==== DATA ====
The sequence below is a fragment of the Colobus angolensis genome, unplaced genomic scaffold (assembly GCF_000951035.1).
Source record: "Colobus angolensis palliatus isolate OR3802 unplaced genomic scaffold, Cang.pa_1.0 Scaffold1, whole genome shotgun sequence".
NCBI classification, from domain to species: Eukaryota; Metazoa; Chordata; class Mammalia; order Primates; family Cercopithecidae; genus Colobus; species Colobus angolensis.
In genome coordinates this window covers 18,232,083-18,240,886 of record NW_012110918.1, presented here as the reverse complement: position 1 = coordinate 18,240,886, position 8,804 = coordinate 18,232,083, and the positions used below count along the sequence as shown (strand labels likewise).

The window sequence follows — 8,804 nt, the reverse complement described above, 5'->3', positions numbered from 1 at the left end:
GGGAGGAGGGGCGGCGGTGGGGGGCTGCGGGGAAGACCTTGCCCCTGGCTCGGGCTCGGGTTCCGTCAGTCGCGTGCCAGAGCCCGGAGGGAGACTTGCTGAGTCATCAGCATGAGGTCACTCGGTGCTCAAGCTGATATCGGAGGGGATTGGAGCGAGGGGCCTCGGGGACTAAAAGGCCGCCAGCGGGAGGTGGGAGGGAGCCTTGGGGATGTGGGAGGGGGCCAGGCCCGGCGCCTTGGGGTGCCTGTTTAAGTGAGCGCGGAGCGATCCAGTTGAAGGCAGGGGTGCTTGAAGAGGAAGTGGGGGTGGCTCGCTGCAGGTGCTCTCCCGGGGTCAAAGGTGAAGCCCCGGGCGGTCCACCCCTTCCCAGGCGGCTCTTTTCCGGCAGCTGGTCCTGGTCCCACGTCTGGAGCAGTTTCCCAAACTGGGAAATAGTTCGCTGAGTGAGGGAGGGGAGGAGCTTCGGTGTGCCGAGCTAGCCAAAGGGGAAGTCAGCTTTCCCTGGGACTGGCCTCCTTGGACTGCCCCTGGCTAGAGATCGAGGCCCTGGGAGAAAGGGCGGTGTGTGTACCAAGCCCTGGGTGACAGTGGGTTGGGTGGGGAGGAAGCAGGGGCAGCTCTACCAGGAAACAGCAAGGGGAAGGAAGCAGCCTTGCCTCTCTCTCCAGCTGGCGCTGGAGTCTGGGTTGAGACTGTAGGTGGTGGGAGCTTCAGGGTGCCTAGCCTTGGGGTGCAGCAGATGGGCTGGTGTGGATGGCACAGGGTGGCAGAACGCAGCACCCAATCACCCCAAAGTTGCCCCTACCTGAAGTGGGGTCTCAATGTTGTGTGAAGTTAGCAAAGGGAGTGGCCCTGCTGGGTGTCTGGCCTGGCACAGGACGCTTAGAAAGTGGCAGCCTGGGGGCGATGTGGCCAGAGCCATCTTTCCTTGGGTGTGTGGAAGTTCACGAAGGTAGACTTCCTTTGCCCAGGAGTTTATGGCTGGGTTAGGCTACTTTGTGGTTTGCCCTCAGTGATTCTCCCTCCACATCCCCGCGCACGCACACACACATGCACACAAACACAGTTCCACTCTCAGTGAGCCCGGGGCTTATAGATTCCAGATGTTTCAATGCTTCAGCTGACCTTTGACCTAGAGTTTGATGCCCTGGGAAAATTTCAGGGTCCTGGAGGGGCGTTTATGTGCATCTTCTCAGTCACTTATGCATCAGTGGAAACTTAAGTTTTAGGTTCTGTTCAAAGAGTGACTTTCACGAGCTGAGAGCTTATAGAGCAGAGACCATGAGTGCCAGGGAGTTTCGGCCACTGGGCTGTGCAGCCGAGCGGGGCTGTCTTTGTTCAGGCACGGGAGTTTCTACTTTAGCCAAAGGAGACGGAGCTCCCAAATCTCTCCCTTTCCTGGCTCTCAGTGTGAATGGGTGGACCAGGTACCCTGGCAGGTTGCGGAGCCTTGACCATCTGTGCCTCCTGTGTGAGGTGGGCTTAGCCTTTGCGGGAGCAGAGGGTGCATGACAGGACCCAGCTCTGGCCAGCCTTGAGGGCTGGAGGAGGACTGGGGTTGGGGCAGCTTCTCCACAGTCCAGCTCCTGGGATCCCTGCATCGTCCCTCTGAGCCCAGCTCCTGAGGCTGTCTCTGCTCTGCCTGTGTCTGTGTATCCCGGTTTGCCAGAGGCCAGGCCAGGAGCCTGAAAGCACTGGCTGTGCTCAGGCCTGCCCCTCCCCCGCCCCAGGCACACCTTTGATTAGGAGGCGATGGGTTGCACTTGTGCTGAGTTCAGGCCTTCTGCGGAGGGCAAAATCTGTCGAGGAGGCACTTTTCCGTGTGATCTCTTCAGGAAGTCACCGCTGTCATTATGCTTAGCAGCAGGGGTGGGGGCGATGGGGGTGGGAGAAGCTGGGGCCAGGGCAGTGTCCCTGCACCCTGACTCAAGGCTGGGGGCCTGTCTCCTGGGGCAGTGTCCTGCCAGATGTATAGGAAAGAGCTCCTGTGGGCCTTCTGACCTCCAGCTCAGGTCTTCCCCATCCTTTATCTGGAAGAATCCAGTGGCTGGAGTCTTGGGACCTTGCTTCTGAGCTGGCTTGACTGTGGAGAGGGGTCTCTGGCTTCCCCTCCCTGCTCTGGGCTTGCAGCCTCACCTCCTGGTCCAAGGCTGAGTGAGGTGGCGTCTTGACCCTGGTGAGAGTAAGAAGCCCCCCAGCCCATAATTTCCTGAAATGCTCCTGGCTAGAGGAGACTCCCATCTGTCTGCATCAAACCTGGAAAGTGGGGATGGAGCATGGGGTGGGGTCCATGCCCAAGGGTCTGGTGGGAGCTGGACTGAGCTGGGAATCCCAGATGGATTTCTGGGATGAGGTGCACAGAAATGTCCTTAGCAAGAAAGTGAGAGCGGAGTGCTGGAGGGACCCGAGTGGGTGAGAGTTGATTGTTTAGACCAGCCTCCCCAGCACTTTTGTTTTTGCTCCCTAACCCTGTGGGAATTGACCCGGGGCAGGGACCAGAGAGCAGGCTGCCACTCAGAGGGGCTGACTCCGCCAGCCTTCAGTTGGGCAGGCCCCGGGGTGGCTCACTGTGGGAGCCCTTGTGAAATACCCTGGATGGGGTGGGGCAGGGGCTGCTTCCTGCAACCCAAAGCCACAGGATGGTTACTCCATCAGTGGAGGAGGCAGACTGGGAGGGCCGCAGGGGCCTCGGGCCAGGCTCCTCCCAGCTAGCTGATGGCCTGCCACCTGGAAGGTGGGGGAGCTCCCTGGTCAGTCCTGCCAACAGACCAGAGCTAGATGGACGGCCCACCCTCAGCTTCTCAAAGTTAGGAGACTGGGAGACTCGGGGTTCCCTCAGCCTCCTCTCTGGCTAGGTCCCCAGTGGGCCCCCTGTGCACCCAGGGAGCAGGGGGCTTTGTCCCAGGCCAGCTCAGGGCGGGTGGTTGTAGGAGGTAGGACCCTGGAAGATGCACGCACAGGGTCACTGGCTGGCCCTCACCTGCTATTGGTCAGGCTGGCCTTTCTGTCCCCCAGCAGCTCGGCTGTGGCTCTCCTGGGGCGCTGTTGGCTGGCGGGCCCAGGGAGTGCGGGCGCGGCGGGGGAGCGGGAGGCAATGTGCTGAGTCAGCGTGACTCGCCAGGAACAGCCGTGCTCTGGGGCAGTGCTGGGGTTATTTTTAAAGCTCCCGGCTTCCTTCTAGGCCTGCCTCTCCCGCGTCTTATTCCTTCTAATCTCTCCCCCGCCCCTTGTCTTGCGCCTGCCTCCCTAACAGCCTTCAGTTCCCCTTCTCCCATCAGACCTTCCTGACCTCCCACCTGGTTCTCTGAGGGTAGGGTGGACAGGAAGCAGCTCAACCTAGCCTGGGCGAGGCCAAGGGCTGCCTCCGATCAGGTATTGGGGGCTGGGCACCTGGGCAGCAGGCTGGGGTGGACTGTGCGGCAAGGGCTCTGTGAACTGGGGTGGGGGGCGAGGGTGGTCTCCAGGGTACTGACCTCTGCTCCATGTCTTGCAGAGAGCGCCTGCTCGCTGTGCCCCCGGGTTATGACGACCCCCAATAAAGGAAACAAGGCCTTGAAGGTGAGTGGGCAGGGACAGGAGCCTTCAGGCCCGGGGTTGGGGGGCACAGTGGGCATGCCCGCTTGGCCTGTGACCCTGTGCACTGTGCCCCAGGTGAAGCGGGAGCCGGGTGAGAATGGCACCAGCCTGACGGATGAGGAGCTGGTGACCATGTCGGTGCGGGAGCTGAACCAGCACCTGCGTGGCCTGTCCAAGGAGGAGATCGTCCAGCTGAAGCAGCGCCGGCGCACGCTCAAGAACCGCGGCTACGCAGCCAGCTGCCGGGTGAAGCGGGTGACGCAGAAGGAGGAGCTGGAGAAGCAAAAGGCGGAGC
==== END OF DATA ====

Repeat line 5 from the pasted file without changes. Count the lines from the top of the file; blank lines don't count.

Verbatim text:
The window sequence follows — 8,804 nt, the reverse complement described above, 5'->3', positions numbered from 1 at the left end: